Prague, May 10 (CTK) – The Central Bohemia office in charge of EU subsidies has called on the Imoba firm, the successor of the recipient of a subsidy granted to the Capi hnizdo (Stork Nest) project, over which PM Andrej Babis and others face prosecution, to return the 50-million-crown subsidy voluntarily, it said today.
In a press release, the office wrote that it sent a request in this respect to Imoba on May 4. Imoba, a part of the giant Agrofert Holding, should return the money in 30 days.
“On May 4, 2018, the Office of the Regional Council of the Central Bohemia Cohesion Region sent a call for a voluntary return of the subsidy to the company that is the successor of the original recipient of the subsidy designed for the ‘Capi hnizdo Multifunctional congress centre’ project,” the office wrote.
Its spokeswoman Klara Fronkova confirmed for CTK that the request had been sent to Imoba.
The Office previously pondered on whether to launch administrative proceedings against the subsidy recipient, its director Karel Munia said some time ago.
He told CTK today that the call on Imoba to return the subsidy is preceding the Office’s further steps, including the launch of administrative proceedings, which is a procedure set by law.
“First, we have to give a chance to the recipient to return the money voluntarily,” Munia said.
If administrative proceedings were launched and resulted in Imoba being ordered to return the subsidy, it would have had to pay a penalty worth 100 percent of the subsidy at the time when the subsidy was granted. At present, however, the penalty is not required any more, Munia said.
The Office previously said it will claim compensation for the possible damage if criminal proceedings are launched.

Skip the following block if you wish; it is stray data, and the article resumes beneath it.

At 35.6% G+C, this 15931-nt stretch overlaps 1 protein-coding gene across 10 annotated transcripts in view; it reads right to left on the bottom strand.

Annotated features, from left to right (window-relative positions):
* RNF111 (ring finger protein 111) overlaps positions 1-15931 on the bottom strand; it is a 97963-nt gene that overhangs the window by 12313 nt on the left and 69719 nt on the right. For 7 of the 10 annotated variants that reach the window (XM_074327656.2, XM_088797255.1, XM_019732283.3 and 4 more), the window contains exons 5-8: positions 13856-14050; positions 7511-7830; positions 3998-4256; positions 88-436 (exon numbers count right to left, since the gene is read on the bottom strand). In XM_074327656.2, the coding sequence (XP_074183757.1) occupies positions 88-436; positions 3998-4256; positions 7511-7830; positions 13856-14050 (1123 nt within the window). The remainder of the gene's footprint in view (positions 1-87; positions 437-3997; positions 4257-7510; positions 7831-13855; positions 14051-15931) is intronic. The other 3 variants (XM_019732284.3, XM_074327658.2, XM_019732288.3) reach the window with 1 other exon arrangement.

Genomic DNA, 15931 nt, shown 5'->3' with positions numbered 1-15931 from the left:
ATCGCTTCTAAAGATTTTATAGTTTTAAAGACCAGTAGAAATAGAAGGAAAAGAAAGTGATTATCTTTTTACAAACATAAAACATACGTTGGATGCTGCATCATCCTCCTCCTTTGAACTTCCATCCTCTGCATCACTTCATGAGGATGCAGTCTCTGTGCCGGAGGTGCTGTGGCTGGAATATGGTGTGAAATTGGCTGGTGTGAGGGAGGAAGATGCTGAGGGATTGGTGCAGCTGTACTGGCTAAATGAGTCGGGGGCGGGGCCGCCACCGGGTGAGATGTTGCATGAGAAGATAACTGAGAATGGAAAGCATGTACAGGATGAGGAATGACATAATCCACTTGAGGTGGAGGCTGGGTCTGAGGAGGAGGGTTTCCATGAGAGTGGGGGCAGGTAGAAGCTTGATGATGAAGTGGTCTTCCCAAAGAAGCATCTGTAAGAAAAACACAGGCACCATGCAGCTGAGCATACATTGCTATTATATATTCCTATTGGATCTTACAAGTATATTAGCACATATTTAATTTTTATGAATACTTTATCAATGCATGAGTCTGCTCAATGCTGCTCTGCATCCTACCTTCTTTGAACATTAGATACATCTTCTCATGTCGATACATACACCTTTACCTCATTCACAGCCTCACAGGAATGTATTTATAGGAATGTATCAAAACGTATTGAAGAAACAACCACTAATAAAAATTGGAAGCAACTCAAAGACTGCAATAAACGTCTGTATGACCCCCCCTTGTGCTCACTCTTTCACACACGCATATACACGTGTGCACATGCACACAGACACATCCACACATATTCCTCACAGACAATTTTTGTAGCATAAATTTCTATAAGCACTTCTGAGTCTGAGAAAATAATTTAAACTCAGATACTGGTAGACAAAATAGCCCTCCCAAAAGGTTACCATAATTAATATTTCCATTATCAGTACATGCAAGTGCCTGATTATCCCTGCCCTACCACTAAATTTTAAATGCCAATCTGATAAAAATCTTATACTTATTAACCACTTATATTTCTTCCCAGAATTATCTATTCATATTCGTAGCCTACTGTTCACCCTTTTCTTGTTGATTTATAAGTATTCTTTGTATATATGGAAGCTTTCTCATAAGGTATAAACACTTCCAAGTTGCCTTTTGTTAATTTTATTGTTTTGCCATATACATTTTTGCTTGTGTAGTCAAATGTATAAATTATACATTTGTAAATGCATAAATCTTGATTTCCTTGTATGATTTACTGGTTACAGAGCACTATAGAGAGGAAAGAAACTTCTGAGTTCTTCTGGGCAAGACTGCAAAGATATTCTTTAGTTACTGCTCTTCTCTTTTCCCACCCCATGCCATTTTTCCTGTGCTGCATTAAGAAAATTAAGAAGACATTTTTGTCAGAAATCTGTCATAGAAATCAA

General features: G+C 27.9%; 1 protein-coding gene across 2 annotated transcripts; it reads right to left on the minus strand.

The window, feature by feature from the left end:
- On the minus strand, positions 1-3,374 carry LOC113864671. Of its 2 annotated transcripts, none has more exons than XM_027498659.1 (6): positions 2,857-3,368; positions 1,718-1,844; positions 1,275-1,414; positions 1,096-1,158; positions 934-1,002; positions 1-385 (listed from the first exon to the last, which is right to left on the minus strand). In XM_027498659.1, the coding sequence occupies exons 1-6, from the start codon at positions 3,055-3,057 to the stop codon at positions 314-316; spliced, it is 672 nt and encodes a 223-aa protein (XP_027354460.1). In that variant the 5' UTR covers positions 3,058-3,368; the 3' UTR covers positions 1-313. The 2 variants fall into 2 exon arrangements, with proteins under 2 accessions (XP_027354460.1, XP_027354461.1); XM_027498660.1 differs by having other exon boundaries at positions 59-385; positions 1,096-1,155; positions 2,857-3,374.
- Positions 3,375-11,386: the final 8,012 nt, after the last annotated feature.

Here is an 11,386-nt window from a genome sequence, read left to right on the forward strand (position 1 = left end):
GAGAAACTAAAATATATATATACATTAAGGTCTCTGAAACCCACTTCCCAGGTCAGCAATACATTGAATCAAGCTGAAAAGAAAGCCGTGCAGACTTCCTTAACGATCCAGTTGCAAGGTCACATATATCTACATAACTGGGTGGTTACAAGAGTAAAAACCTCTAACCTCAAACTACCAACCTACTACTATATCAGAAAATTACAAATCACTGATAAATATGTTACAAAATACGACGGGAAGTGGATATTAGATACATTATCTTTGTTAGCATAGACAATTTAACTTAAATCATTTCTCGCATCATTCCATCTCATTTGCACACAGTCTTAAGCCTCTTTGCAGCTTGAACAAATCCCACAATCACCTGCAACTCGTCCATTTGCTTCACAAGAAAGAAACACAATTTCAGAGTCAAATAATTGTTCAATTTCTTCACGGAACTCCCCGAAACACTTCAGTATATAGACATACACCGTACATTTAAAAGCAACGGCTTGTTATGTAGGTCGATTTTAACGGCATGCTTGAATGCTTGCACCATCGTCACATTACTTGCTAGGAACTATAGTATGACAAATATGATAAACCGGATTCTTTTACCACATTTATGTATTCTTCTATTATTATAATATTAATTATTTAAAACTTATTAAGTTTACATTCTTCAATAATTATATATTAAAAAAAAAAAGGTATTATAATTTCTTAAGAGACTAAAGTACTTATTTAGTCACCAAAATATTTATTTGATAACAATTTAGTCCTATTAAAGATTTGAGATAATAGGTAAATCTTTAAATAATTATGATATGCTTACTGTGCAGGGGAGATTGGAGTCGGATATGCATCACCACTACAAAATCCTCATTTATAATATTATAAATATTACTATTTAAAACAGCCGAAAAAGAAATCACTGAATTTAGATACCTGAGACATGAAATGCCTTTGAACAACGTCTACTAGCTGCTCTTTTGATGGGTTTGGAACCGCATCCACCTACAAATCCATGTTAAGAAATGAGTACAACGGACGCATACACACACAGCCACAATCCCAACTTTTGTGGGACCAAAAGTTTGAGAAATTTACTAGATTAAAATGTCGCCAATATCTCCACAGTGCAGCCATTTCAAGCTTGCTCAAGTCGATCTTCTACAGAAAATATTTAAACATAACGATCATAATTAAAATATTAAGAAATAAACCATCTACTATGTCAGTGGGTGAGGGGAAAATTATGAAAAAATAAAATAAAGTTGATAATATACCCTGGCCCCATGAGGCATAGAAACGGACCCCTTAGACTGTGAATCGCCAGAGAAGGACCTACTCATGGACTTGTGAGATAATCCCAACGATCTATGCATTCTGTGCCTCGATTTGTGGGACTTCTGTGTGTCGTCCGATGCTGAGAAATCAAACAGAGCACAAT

Agrofert spokesman Karel Hanzelka told CTK that Imoba has received the request. At present, the request is studied by lawyers and it will be discussed by the Imoba board of directors.
“We will comment on it afterwards,” Hanzelka said.
He said Agrofert insists that the subsidy was drawn in accordance with law, which several checks, made by various authorities, confirmed.
Seven people face prosecution over a suspected fraudulent drawing of the subsidy for the Stork Nest project. They include Czech Prime Minister Andrej Babis, his wife Monika Babisova, brother-in-law Martin Herodes and Babis’s two adult children.
Babis has repeatedly dismissed any wrongdoing.
The Farma Capi hnizdo company, under its previous name ZZN AGRO Pelhrimov, was part of Babis’s Agrofert Holding in late 2007, when it changed its status to become a joint stock company with bearer shares. In mid-2008, it gained a 50-million-crown European subsidy designated for small and medium-sized companies, which it could never gain as part of Agrofert. After a few years, it rejoined Agrofert. At present it is owned by Agrofert’s Imboba company.
Babis, in his former capacity as finance minister, transferred Agrofert, a chemical, food, agricultural and media holding, to trust funds in early 2017 to avoid a conflict of interests.